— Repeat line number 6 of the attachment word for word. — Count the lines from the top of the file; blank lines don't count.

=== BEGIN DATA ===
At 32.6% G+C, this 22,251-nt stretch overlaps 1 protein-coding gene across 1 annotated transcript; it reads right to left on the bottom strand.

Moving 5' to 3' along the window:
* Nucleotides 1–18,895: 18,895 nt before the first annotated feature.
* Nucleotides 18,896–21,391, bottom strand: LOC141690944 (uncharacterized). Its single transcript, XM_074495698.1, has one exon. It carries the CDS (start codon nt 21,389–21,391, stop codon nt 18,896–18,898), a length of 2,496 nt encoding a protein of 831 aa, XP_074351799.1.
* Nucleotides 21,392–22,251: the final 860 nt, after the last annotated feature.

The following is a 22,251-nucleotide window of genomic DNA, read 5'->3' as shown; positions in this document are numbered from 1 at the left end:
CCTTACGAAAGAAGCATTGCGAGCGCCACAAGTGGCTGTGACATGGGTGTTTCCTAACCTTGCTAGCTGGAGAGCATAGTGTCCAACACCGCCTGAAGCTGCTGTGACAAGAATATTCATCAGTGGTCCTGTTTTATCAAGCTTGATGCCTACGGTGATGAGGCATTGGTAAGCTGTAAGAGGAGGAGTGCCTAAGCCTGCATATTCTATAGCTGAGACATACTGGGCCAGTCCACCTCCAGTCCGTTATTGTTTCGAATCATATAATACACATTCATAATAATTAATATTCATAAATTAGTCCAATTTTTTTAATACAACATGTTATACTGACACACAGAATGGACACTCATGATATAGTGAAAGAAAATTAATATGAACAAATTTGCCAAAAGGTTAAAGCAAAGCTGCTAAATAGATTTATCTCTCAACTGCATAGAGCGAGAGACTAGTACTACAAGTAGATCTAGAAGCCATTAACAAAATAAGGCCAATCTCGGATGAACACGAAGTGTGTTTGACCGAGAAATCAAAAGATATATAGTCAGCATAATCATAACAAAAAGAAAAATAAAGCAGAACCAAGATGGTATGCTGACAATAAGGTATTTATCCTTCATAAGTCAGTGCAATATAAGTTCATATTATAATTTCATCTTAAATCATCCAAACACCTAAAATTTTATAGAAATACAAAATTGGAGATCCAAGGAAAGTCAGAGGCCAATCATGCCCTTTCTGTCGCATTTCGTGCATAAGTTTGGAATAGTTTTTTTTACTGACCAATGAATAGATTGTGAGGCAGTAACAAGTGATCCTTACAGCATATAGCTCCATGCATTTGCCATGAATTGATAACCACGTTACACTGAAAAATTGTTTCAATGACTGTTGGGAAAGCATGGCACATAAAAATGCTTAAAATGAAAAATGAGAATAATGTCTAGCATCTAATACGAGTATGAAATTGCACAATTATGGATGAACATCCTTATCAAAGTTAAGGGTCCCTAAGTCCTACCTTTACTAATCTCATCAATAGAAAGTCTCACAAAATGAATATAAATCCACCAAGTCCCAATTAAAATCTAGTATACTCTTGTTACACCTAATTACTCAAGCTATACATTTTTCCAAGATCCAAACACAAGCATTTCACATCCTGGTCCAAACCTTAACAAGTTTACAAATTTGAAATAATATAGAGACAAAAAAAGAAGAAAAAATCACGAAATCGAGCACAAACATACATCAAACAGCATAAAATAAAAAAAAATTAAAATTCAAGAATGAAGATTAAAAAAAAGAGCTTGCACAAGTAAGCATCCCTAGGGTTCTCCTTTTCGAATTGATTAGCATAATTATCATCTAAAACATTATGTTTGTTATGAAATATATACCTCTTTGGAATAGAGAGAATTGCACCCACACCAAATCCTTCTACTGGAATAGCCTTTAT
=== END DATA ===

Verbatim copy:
The following is a 22,251-nucleotide window of genomic DNA, read 5'->3' as shown; positions in this document are numbered from 1 at the left end: